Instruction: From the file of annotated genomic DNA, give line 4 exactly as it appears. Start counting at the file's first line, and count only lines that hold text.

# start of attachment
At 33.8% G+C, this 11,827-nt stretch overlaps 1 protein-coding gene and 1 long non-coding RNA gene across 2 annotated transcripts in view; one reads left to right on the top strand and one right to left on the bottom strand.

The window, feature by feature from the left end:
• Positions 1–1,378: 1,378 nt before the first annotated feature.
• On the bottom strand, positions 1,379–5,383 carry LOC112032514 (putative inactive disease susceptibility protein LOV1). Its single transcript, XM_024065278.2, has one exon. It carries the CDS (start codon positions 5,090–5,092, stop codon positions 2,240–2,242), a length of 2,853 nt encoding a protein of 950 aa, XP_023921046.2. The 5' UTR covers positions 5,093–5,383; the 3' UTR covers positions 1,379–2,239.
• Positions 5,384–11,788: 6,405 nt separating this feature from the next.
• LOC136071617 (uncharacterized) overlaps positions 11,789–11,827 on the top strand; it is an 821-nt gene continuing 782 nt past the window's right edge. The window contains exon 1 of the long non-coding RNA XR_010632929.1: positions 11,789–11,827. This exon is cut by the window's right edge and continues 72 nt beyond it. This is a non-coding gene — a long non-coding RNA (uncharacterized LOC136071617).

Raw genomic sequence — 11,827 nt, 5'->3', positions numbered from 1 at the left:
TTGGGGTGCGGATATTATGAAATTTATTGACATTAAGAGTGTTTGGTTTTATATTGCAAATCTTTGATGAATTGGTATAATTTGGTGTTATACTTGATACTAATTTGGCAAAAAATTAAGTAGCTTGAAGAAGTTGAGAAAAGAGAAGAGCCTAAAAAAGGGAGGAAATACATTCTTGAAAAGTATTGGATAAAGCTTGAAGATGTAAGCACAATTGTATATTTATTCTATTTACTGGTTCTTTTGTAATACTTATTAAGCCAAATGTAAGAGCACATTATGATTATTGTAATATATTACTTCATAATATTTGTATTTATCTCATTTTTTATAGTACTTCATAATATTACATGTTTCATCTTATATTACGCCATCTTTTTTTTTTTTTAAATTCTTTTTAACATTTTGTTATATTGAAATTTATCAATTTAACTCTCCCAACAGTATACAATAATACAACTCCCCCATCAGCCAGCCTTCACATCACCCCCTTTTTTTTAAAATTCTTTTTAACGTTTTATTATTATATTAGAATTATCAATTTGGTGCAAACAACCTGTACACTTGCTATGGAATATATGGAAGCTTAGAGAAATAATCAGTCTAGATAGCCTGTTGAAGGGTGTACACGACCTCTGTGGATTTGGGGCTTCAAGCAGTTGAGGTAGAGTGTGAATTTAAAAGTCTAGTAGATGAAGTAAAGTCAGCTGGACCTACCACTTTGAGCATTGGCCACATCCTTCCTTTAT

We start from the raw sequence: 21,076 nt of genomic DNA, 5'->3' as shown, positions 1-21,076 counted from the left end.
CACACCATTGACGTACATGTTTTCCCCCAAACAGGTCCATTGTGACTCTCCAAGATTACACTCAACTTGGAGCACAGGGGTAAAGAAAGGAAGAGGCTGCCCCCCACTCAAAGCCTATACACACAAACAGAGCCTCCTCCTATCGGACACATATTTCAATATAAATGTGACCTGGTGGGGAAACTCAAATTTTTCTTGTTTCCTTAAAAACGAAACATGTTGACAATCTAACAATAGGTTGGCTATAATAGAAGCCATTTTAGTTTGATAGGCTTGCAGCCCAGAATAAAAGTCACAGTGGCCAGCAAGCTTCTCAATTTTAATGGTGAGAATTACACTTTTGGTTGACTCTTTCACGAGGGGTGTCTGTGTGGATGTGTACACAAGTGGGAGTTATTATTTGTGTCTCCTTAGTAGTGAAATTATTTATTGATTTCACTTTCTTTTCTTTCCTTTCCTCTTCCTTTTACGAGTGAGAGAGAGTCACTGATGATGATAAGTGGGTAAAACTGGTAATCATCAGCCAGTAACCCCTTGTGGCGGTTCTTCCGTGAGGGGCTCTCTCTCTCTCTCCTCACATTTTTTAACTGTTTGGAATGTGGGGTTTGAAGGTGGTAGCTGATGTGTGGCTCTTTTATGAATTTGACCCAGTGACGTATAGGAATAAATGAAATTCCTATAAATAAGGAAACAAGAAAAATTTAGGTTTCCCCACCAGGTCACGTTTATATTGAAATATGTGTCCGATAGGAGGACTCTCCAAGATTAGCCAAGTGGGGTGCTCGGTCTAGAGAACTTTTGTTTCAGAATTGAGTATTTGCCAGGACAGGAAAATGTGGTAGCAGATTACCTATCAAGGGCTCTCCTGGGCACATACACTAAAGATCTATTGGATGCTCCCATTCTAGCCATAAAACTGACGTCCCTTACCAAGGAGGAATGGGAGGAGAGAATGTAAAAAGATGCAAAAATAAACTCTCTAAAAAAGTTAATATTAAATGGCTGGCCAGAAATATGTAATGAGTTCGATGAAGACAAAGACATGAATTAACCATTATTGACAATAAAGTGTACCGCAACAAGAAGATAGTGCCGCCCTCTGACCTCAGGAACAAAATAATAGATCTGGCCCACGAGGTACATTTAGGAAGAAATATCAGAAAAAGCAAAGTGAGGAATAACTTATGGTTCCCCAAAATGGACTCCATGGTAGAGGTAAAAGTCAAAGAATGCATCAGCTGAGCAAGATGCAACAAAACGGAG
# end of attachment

• On the bottom strand, positions 1,379–5,383 carry LOC112032514 (putative inactive disease susceptibility protein LOV1). Its single transcript, XM_024065278.2, has one exon. It carries the CDS (start codon positions 5,090–5,092, stop codon positions 2,240–2,242), a length of 2,853 nt encoding a protein of 950 aa, XP_023921046.2. The 5' UTR covers positions 5,093–5,383; the 3' UTR covers positions 1,379–2,239.